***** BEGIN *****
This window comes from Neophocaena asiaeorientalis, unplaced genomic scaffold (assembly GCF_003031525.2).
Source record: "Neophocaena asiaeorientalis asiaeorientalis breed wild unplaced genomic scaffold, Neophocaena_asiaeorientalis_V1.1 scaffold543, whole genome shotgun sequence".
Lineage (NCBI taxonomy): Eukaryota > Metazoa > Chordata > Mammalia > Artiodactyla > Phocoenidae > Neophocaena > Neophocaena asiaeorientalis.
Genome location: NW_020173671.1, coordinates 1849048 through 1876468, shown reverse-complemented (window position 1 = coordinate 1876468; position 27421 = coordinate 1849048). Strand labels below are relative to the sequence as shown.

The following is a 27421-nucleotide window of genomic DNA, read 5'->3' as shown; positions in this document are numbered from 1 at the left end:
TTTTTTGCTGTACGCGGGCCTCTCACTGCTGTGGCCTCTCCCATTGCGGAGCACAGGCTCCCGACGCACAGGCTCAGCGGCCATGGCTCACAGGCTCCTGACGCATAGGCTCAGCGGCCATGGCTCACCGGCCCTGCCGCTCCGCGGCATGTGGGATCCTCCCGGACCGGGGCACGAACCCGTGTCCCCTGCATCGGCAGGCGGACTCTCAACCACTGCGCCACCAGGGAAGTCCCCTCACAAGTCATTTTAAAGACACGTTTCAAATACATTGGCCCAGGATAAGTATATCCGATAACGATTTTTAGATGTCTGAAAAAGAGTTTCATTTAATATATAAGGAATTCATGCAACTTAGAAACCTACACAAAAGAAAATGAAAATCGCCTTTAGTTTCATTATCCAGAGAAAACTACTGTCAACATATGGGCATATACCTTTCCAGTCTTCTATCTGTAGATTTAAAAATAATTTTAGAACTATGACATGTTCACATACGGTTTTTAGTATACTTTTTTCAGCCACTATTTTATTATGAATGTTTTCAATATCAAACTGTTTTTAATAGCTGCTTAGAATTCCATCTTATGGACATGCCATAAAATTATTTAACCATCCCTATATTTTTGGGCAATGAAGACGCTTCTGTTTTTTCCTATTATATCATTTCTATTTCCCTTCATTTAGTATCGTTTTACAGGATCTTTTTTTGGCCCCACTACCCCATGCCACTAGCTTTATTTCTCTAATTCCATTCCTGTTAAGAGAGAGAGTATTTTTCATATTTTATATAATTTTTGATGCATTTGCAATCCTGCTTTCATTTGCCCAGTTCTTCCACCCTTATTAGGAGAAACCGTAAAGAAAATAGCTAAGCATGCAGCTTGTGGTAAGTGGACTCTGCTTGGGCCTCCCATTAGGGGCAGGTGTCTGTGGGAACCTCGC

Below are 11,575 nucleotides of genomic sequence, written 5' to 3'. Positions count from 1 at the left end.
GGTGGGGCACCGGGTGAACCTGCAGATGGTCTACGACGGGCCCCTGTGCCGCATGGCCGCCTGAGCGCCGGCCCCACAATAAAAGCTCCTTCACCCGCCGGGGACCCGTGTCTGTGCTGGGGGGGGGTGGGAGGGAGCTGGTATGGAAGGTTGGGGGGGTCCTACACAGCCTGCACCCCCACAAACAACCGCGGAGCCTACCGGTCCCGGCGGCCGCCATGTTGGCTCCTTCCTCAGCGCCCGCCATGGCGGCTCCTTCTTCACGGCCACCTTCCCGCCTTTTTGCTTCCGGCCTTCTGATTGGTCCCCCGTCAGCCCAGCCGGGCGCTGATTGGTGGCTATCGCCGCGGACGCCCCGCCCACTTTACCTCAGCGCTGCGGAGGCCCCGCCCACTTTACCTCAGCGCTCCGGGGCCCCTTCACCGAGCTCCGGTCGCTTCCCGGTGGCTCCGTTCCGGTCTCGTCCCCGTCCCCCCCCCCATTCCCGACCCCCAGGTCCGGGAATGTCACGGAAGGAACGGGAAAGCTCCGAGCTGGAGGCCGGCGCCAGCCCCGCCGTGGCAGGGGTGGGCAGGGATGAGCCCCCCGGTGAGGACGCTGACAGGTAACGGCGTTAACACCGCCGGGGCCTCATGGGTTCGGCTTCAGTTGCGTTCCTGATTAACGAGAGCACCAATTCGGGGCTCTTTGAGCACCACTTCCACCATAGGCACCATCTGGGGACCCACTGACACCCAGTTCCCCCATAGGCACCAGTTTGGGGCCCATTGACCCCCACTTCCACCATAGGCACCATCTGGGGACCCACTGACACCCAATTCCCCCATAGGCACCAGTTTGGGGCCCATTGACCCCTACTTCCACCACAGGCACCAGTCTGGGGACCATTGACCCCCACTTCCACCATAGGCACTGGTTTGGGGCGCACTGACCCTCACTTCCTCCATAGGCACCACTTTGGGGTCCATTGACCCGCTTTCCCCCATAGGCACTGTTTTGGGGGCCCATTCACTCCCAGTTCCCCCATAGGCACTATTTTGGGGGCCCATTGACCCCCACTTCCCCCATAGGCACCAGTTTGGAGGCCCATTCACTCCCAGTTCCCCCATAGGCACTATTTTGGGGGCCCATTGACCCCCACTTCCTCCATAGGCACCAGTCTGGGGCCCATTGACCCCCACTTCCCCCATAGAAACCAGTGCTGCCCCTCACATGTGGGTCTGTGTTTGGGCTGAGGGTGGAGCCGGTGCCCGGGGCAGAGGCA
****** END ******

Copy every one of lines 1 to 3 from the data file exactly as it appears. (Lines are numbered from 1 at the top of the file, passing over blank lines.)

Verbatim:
This window comes from Neophocaena asiaeorientalis, unplaced genomic scaffold (assembly GCF_003031525.2).
Source record: "Neophocaena asiaeorientalis asiaeorientalis breed wild unplaced genomic scaffold, Neophocaena_asiaeorientalis_V1.1 scaffold543, whole genome shotgun sequence".
Lineage (NCBI taxonomy): Eukaryota > Metazoa > Chordata > Mammalia > Artiodactyla > Phocoenidae > Neophocaena > Neophocaena asiaeorientalis.